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Imagine Classic Literary Characters living in the Modern World. Read Jane Eyre Gets Real, a Novel by Annabelle Troy, available on Amazon!

https://www.amazon.com/Jane-Eyre-Gets-Real-Annabelle-ebook/dp/B00FAS3I7O

Mr. Darcy Weathers the Storm

 

With Hurricane Harvey having recently battered Texas and Irma about to hit Florida, Mr. Darcy, who appears in Jane Eyre Gets Real, reflects on storms that he has known. We think of Jane Austen’s arguably most popular creation living a serene life on his estate, Pemberley. For the most part that is true but, like some of Austen’s other characters and like the author herself, Mr. Darcy sometimes visited Lyme Regis. It is a seaside place near Bath, known for wild storms. Darcy was there in 1824 when the Great Gale hit Weymouth then went on to top The Cobb, a sea wall in Lyme, destroying its length by 90 meters–this, after wrecking havoc on the villages of Fleet and Chiswell. Since Jane Austen died in 1817, she was fortunately spared all knowledge of this storm.

That doesn’t mean Jane wasn’t influenced by Lyme. In Persuasion, Austen’s poignant novel of middle-aged love, Louisa Musgrove has an accident on the Cobb. This brings to the fore Captain Wentworth’s still-vivid regard for his erstwhile lover, Anne Elliot as he looks to her to take charge. Lyme Regis is also famous for its place in John Fowles’s spectacular novel, The French Lieutenant’s Woman. Rejected by a dashing officer, penniless and forced to take menial employment, Sarah Woodruff dramatically stalks Lyme Regis, her hood billowing in the wind, her skin stung by salt as her eyes blaze with misery. Mr. Darcy is frightened by women like Sarah, whose spirit is so like a hurricane. He prefers to tame storms, or ignore them, not indulge them. “No drama.” Of course, as one of the most eligible men in literature, he has a choice. Most people, when it comes to love or storms, have none.

The prayers of all the characters in Jane Eyre Gets Real are with the victims of Harvey and Irma.

 

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Is There a Cure for Tulip Fever?

This weekend the film Tulip Fever, based on the novel by Deborah Moggach, opens in New York City. The film was supposed to be made over a decade ago, and was to star Keira Knightley and Jude Law; it now features Alicia Vikander and Christoph Waltz. Set in the 17th century, the plot revolves around the zeal aroused by tulip speculation–hundreds of years ago fortunes could be made (and lost) by investing in the Oriental flower.  So far, the movie has received lukewarm reviews; it seems to be a bit dull and over-plotted. (Given the dour Dutch setting this isn’t surprising; Vermeer just made it look easy!)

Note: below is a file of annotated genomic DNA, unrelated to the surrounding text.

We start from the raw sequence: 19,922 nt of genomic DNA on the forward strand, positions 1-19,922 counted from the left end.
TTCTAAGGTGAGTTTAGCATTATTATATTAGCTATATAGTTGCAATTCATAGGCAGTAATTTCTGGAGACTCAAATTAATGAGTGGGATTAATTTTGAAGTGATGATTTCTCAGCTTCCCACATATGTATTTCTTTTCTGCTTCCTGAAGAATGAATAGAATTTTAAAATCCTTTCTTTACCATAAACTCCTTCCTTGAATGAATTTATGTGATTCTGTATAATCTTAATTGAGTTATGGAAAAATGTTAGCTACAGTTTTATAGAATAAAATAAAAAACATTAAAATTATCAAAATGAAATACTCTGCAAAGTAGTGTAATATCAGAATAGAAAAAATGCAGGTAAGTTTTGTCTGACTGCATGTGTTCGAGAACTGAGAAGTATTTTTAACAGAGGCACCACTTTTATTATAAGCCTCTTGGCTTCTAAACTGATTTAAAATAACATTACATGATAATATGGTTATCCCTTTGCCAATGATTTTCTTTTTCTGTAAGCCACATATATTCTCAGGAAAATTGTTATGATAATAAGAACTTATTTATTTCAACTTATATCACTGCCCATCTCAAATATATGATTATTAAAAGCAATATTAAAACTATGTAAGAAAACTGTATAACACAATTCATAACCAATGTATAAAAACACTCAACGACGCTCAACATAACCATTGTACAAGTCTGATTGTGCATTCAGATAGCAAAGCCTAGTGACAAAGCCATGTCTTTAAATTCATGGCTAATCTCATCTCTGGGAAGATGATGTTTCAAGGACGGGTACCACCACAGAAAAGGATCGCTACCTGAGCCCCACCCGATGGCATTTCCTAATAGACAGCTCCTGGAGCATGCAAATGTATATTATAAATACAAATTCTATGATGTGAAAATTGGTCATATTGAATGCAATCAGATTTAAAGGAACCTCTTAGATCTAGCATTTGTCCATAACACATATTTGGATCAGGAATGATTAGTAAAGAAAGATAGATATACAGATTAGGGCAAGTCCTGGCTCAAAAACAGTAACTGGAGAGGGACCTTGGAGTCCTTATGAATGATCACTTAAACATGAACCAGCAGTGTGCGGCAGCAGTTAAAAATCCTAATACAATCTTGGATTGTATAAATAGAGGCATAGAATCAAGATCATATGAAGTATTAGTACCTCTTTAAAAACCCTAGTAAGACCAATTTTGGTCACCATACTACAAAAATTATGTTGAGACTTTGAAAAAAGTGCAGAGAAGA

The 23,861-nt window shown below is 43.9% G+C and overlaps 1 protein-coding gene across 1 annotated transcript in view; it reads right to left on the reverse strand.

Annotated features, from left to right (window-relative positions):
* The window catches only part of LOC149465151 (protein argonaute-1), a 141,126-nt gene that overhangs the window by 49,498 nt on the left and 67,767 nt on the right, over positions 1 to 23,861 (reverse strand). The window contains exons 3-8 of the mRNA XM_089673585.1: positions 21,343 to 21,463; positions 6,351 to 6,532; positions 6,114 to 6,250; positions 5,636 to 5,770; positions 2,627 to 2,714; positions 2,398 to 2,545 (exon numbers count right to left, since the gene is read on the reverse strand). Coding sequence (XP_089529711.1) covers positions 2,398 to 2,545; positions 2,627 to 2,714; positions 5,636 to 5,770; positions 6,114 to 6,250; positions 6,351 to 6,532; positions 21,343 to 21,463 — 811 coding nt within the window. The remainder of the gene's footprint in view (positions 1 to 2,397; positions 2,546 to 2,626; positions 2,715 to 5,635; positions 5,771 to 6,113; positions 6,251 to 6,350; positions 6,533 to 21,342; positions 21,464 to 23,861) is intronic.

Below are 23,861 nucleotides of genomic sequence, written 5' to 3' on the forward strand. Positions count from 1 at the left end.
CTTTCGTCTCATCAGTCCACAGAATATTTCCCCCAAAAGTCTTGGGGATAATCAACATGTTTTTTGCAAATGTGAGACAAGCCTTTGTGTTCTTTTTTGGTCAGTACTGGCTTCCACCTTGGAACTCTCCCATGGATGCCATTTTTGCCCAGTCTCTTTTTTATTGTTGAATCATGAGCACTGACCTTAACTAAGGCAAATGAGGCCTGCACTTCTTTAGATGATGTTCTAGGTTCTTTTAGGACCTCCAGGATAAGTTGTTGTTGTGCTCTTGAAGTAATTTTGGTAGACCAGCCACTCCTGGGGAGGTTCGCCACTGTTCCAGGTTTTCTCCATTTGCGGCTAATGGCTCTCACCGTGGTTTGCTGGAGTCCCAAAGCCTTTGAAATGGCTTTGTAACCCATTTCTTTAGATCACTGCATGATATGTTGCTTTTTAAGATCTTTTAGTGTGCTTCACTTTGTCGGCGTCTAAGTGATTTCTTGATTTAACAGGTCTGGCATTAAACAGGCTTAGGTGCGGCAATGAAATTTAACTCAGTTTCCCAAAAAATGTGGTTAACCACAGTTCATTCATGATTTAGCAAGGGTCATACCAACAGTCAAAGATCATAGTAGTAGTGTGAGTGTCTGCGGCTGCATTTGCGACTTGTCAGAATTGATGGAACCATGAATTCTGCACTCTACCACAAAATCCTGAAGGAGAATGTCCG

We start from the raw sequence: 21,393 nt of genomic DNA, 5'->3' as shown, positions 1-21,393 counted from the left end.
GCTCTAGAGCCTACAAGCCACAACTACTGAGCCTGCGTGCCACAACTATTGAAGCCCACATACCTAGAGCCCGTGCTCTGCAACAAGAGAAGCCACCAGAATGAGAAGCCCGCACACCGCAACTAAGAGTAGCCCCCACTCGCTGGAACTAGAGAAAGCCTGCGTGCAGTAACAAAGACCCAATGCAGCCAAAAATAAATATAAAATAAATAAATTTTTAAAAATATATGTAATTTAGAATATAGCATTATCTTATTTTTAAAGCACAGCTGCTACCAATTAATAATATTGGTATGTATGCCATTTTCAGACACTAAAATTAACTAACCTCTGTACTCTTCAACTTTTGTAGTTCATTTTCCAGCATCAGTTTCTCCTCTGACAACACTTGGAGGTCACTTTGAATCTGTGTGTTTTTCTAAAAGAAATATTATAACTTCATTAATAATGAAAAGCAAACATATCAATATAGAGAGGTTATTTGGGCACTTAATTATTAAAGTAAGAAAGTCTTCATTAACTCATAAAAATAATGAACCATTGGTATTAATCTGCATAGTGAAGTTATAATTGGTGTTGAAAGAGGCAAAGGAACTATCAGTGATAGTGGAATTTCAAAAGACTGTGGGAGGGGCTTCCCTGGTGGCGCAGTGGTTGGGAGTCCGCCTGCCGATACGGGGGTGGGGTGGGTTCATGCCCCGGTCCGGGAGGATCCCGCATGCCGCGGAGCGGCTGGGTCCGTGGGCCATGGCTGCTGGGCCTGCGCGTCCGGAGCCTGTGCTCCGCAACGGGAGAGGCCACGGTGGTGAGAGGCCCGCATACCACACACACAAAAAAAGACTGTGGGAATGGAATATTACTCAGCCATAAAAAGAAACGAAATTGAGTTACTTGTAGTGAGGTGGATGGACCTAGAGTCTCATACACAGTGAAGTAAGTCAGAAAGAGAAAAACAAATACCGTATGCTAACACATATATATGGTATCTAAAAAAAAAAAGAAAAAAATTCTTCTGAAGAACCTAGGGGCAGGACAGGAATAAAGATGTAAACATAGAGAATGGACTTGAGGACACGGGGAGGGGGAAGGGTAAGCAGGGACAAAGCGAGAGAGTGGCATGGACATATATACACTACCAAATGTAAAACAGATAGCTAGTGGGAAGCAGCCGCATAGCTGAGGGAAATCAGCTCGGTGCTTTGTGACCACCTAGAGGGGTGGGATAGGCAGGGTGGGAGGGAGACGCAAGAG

Hester Prynne, a character in the novel Jane Eyre Gets Real, doesn’t understand the fuss. A survivor of the 1600s, she thought Tulip Fever was a real disease. When she heard it was coming to NYC, she rustled around some old recipe books and wooden boxes, eager to find a cure. In Hester’s time, pre-antibiotics, any fever was potentially fatal. Below is a list of some particularly nasty ailments and their common cures (from the article Disease and Illness in Regency England by I. A. Hilden:

Smallpox- virus causes blister bumps on the skin and in the mouth and throat, accompanied by a fever. If you get this disease and survive, you would not get it again. Believed to have emerged in 10,000 BC. A smallpox rash was found on Pharaoh Ramses V of Egypt. It can cause blindness due to ocular scarring. Eighty percent of children who contracted this disease died. It is airborne and easily inhaled or transmitted through bodily fluids. One of the first vaccinations ever created was for smallpox in 1798.

Pleurisy-is an inflammation of the lungs that produces a hacking cough and sharp chest pain. Respiratory infections and pneumonia are the main causes of pleurisy. Milk Weed- helps to relieve breathing difficulties, ease pain, and lessen inflammation. Leeches- applied to rib cage where the pain was located.